Airtime
Sergio Messina
oct. 2007

This is my contribution to the book RE-INVENTING RADIO - Aspects of radio as art, AA VV, curated by Heidi Grundmann, Elisabeth Zimmermann, Reinhard Braun, Dieter Daniels, Andreas Hirsch, Anne Thurmann-Jajes. Revolver, 2008.

When it comes to radio, I’ve been a very lucky man. I often found myself in the right place at the right time, in the right company. Of course then you help luck along, but timing in these matters in essential—and that’s mostly chance. Since the age of nine I was the kid with the tape recorder: it was, along with a portable turntable, my most precious possession: I spent my afternoons recording from the radio. Italian sixties public broadcasting was very formal, and even when the shows for young people had cool music, it was presented the old way. The late sixties and early seventies were very restless, and the distance between young people and the State radio and TV (the only ones available at the time) became immense. This is why, when pirate broadcasting began in 1975, the success was huge—and by the end of the year there were already 150 Radio Libere—free radios, as they came to be called. I was fifteen when, in June 1975, I walked into the one-room studio of Radio Roma 103 (one of the seven or eight stations of the city) and declared: “I have a 90 LP record collection: can I work here?” I have to thank forever Enzo Buscemi, owner, manager, and star of the station, for his reply: “You have the 3 to 5 pm slot, every day (including Sundays).” In the subsequent three years, I failed one at school, but I learned a job I still do. It was an amazing time, when anything on the radio was possible. The most radical differences were about music (now you could play, and hear, just about anything), language that became much closer to how young people spoke, and the relationship with the listeners that was really different: they could call and ask for songs or to be put on the air (something unheard of in the media at the time, but very frequent today). I remember whole shows spent chatting with listeners on the air and playing wild, new music with an eye on the door, in fear of a Postal Police bust.

By 1980, the Italian broadcasting scenario had changed for good; there were several thousands of FM radios: commercial stations, who mocked American radio and played chart music, and local radios (still numerous today), who retained some of the original free radio spirit (local ads, music dedications, open phone, etc.) but mostly played Italian melodic stuff. Then there were a few more political stations that featured information, had little or no advertising, and played the coolest music available. It was at that time (early eighties), and through Radio Città Futura (a left-wing station in Rome), that I started DJing live. We had a very popular daily music show, and we simply moved it to a club; the success was quite large, and I supported myself DJing for a few years. But I was growing restless, and while I loved to play dance music in clubs, I felt that perhaps on the radio I could experiment, I could dare more. I started to mix sound effects to music, to create sonic ambients where the radio show would take place, to create pre-recorded clips where music wasn’t the main ingredient, to “open the window” to the sounds of the world (a few times literally speaking with my head outside, to catch the traffic).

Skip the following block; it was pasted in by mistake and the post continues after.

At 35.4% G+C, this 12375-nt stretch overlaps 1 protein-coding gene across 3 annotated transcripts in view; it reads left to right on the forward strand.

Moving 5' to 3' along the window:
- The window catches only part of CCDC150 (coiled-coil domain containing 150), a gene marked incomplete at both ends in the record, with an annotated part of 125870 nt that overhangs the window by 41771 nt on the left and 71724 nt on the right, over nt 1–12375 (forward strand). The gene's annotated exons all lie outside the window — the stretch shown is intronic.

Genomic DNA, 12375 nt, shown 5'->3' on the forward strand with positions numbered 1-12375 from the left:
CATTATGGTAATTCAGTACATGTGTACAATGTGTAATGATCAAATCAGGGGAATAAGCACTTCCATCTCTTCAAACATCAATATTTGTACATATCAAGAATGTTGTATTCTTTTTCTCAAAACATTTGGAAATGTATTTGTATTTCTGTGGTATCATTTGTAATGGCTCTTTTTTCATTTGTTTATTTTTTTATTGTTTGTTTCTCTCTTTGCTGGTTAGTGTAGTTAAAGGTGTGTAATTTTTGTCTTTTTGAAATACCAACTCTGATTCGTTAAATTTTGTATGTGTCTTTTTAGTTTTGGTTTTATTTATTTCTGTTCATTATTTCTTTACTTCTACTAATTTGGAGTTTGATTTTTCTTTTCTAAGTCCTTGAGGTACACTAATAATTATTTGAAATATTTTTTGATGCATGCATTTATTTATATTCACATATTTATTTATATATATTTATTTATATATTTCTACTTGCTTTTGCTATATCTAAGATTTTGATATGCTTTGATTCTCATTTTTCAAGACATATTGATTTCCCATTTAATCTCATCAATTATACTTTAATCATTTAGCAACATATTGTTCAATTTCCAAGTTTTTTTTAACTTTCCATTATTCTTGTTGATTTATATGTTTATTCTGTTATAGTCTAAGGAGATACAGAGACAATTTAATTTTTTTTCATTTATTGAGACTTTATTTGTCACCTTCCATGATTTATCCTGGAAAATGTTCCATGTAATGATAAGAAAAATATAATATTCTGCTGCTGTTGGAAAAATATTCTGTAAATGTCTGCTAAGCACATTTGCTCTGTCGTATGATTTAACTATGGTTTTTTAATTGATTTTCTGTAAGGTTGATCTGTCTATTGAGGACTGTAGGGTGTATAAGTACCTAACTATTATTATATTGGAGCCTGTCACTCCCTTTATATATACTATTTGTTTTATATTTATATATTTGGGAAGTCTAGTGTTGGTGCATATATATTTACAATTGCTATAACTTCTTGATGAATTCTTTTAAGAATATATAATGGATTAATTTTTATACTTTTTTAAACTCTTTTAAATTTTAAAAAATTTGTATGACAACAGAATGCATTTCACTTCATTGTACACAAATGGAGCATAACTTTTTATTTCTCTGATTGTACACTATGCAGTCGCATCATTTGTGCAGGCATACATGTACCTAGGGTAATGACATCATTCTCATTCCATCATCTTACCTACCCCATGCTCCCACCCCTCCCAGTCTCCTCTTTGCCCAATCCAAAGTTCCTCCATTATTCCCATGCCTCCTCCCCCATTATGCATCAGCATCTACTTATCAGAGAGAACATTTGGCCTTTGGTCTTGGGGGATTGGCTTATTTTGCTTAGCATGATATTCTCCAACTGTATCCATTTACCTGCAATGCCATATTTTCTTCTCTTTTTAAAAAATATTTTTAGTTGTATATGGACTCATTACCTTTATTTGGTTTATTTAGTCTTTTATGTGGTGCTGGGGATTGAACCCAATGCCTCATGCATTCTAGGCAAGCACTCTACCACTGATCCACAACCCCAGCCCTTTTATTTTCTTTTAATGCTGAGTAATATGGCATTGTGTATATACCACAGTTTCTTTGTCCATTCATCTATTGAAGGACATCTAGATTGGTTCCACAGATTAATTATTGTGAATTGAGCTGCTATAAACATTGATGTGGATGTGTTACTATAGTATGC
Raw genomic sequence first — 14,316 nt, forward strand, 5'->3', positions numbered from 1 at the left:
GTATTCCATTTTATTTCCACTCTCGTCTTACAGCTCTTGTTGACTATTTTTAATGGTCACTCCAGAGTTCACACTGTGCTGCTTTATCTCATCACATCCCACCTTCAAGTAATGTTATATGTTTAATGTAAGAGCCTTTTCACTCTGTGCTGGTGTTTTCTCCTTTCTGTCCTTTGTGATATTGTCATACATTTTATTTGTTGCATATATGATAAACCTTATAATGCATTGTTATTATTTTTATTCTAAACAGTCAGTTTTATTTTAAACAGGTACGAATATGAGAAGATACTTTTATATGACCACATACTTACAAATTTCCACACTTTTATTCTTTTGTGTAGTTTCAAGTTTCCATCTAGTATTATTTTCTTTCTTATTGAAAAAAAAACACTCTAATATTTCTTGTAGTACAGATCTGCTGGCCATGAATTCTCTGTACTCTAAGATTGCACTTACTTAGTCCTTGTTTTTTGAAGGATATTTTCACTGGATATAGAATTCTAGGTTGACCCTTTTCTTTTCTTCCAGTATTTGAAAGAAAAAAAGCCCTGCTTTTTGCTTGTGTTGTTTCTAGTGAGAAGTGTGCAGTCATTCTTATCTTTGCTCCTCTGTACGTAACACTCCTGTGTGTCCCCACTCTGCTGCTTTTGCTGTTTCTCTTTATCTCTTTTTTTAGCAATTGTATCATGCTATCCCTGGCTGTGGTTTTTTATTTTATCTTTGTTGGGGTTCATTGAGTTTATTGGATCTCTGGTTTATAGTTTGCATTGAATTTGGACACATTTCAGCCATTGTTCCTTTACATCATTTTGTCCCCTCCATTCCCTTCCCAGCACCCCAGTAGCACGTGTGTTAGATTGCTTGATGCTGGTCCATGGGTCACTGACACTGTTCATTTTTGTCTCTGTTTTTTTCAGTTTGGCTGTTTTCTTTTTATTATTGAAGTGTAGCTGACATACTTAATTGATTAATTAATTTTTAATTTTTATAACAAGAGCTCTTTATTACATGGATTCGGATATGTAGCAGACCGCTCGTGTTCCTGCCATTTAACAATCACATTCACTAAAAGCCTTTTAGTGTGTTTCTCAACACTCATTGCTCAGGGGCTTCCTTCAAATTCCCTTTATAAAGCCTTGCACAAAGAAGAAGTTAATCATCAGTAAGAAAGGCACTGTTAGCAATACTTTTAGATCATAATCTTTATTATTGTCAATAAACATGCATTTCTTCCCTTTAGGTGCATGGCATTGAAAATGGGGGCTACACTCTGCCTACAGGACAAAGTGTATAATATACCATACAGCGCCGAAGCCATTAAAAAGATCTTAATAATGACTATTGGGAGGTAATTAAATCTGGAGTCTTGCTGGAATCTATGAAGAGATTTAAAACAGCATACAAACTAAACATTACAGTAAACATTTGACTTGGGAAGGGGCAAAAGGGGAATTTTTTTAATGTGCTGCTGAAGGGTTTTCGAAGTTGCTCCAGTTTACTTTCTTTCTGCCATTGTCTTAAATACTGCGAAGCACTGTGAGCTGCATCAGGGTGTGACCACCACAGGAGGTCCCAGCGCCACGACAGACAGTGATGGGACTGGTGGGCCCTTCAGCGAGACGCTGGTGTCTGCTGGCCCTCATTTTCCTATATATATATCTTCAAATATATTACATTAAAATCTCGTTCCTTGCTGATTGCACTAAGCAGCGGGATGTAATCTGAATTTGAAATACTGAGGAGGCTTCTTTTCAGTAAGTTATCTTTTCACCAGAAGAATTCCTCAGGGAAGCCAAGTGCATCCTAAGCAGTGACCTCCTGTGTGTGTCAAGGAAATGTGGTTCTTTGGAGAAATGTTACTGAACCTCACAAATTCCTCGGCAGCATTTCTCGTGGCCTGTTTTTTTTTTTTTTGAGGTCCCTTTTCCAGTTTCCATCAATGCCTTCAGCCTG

In 1984 I came across another very important person in my life (and quite relevant to this story), Pinotto Fava. He was the curator of AudioBox, the radio art program of Rai, the Italian public broadcasting company. AudioBox broadcasted stuff that made my “extravagant radio” sound tame: it was learning time again for me. I’ve collaborated on and off with AudioBox for over seven years, producing other people’s works and doing my own things. Through AudioBox I met three generations of artists, performers, and radio people, and I’ve had the chance to hear unbelievable stuff. Pinotto Fava (who comes from theater and has a very special sensibility for narrative radio and a healthy skepticism about the word “art”) had an intensely “public service” mentality—very rare in experimental/art radio. But this attitude (and his nose for talent) created variety, provoked healthy generation clashes, and made AudioBox very adventurous for listeners. At one point, in 1988, I had the honor of hosting the first AudioBox live broadcasts (one-hour shows, four per week, for six months). My format was simple: I’d spend countless hours listening to the immense AudioBox archive, sampling fragments (sometimes several minutes long) and mixing them live, with scattered comments—but full credit for each sample. Plus occasional live performances and bits of other media (cinema, TV, etc.). The result was a vortex of radio, sometimes quite solid, often light and diverse. I still meet people that remember these shows, and I know some artists (very few) hated me: I destroyed the integrity of their pieces.